Re: Content Provider Problem?

Rob Raisch, The Internet Company (
Fri, 16 Sep 1994 23:09:13 +0200

David, Your separation of this problem into two issues isn't really
instructive nor necessary. First you ask if a publisher's product can be
protected in digital form and then you ask how one possible mode of attack
on the first problem might prove useful.

Better to ask if we can -- using technology -- protect intellectual
property in digital form and leave it at that, because the answer is very
simply that we cannot.

To better understand this problem, we need to look at how we protect
intellectual property in the real world.

(Please keep in mind throughout that I am talking exclusively about a
technological solution. This is an important point since I intend to show
that there can be no technological solution to this problem. Also, where
I use the term publisher, please also assume I refer to the author.)

If I write a book and have it published, I am protected against many forms
of use which do not compensate me for my labors.

The casual thief, the one who duplicates a magazine article and shares it
with others in the office, cannot be protected against, simply because the
costs to do so would far outweigh the benefits gained.

But the inveterate thief, the mass-scale thief, the thief who represents a
concentrated loss of value to the publisher must be protected against and
there really is only one technological protection available to us:

the physical characteristics of the medium in which the
author chooses to publish.

It is a non-trivial expense to produce and print a book with any real
exposure, more than a very few copies. The cost of printing 50,000 copies
of anything is out of reach to most but those few companies which publish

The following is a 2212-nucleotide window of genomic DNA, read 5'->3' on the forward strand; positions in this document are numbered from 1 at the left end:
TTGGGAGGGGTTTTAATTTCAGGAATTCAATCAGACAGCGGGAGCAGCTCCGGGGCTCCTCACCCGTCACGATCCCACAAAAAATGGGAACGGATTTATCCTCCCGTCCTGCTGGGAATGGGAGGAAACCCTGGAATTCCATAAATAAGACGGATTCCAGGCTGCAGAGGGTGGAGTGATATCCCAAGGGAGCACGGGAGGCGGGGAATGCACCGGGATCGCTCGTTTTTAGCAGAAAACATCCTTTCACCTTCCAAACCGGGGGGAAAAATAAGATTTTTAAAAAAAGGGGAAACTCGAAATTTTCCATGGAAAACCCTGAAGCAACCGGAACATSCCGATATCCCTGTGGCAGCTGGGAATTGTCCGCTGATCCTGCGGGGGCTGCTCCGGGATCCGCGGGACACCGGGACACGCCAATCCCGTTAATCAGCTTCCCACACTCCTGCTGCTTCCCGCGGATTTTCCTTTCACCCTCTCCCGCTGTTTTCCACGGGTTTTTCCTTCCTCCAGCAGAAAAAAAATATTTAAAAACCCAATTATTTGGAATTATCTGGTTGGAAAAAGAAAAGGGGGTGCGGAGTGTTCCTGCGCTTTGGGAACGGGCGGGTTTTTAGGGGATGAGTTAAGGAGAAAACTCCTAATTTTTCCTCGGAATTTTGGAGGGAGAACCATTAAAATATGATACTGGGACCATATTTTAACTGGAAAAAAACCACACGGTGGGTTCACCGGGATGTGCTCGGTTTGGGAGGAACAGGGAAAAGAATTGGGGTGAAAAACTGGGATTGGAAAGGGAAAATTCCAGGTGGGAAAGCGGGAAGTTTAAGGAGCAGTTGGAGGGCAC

as a business.

Since a book has measurable dimensions and weight, and thus occupies
space, it must be physically transported from publisher to consumer in
some fashion. This is distribution and is another major cost in the
provision of books.

So, the costs involved here are reflections of the fact that a book is
made of paper, ink, glue, and binding materials, and that it takes up
space and must be transported. And it is these costs which indirectly
protect the publisher from most intellectual property theft.

But, none of this has anything to do with the information contained in the
book -- its intellectual content. This is why I believe that our
protections of intellectual property in the real world are all based on
characteristics of the medium and not on any characteristic of the
information itself.

On the global Internet, and on other forms of digital communications, the
costs of distributing information are extremely small in comparison to
the real world, and since the costs of duplication are so small to be
unmeasurable, we have a big problem.

When I explain this problem in my lectures, I use the statement: "Digital
Information has no Container" and because all of our protections of